You can, of course buy organic granola products such as Khaya cookies from Amazon and plenty of other gourmet granolas. But why bother when making excellent homemade granola is so easy - and you can control the fat input, too so that your granola really is low fat.


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A healthy low fat granola recipe:
Here's an easy low fat granola recipe using oats or a whole-grain cereal mix

Toasting your own granola is very easy provided that you remember to check it often enough to prevent over-browning. This low-fat granola recipe is quite simple and fast to make.

Ingredients

  • Pick a selection of flaked or rolled grains - oats, wheat and barley are all good.
  • Pick a selection of nuts and seeds: almonds, brazils, hazelnuts, sunflower seeds, pumpkin seeds, sesame and anything else you like. Coconut is also good but is relatively high in saturated fats. You can usually find unsweetened flakes.
  • Pick the dried fruits you would like to use: raisins, sultanas and datesapricots and dried apples are all good. Avoid things that have been sweetened with additional sugar if you want a reasonably healthy mix.
  • You also need honey and cooking oil. Pick a good quality oil, preferably organic and cold-pressed for best nutritional value.

Here are the proportions you need:

1 part oil, 2 parts honey, 3 - 4 parts seed and nuts, 4 parts grains, 3 - 4 parts dried fruit

Method

  • Measure out the oil and honey into a large mixing bowl.
  • Add the nuts and seeds. They should be well chopped so that no large chunks remain, especially if you are using brazils and pecans.
  • Add the grains and mix everything together very well.
  • Cook the mixture in a shallow open tray. You need to turn the mixture from time to time so that everything becomes evenly browned.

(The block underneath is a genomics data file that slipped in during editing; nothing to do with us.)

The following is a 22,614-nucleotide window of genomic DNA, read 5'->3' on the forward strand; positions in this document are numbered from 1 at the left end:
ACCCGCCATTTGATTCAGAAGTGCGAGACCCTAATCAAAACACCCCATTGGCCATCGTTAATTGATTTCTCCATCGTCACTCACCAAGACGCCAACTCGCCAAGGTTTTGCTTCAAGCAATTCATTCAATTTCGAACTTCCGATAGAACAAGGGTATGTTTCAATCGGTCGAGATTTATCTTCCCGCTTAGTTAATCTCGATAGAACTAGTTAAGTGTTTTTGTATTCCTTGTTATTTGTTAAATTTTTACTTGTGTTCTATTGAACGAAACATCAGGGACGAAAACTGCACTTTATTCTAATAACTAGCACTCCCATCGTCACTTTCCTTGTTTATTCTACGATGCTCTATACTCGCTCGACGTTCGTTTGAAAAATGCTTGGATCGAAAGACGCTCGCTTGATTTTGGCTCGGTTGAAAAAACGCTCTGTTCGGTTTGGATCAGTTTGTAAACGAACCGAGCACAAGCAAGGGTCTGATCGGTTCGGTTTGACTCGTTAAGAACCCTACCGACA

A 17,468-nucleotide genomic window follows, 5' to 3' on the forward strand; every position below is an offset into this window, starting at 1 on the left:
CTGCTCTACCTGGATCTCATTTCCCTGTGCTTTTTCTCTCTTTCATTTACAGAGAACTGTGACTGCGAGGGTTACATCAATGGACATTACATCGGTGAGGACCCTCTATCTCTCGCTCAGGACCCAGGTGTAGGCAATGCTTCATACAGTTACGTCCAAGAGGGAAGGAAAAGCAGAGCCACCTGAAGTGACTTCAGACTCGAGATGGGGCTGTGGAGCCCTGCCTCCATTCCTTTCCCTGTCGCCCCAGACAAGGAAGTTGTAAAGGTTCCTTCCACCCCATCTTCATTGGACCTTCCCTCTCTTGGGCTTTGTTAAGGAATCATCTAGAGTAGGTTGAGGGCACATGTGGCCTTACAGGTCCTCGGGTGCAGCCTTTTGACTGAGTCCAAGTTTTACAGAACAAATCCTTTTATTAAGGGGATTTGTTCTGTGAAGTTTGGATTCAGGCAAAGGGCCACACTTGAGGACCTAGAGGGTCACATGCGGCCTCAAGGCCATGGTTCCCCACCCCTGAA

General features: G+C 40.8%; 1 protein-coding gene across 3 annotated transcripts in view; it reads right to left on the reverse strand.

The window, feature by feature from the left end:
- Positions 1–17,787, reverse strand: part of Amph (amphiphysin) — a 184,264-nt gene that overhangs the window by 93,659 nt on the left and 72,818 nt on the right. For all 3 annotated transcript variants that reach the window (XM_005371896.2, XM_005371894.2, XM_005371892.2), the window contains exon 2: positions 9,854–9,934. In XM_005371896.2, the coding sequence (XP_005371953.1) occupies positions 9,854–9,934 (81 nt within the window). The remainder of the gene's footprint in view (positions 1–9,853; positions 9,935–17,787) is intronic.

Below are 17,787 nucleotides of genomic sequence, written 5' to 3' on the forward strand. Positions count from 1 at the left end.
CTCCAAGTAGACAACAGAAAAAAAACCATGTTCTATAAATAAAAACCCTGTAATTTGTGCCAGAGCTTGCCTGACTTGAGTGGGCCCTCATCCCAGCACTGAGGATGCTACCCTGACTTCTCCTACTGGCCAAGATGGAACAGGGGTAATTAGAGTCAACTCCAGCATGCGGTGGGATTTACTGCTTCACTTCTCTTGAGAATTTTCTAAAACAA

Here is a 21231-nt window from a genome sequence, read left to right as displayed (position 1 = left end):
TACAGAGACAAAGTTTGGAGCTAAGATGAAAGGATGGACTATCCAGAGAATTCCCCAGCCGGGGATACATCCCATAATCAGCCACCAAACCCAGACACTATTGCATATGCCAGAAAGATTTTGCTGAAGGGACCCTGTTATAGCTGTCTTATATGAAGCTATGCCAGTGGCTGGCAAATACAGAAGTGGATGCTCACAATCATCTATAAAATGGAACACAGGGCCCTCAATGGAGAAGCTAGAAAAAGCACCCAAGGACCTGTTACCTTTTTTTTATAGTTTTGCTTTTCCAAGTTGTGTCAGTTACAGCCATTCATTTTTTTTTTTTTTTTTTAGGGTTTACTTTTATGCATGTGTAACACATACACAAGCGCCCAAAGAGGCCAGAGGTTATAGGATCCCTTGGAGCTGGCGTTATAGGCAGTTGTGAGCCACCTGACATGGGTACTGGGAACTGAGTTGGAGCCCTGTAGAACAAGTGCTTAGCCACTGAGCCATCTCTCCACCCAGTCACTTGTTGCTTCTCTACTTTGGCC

• When everything is cooked (about twenty minutes to half an hour) remove the tray and finish by mixing in the chopped fruit.

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An easy healthy granola bar recipe - delicious too!

Here's how to make really healthy granola bars which are both nutritious and delicious.

Your kids won't feel like they are being short changed if you put one of these in their school lunchbox. The trick is to get the consistency right - chewy but not hard.


Ingredients


  • 8 oz oats or mixed muesli grains (about 2 cups)
  • 1 1/2 oz raw sunflower seeds, (1/2 cup)
  • 3 ounces chopped almonds and hazelnuts (1 cup)
  • 1 1/2 ounces wheat germ, (1/2 cup)
  • 6 ounces honey, (1/2 cup)
  • 1 3/4 oz dark brown sugar or demerara sugar, (1/4 cup)
  • 1 oz unsalted butter, plus extra for pan (largish knob)
  • 1 - 2 teaspoons vanilla extract or other flavouring (optional - this is pretty tasty without!)
  • 1/2 teaspoon salt
  • 6 oz chopped unsweetened dried fruits such as apricots, raisins, sultanas, apples and pears

Method

  • Cook the oats and nuts and seeds in a moderate oven (350 degrees F) for about 10 - 15 minutes, or until they have crisped up and a pleasant aroma is coming from the nuts. Check them and move the mix about to prevent burning. Rub off any brown shells from the hazelnuts (they should fall off quite easily after cooking). The ingredients should look faintly bronzed. Don't over-do it - you'll only create free-radicals!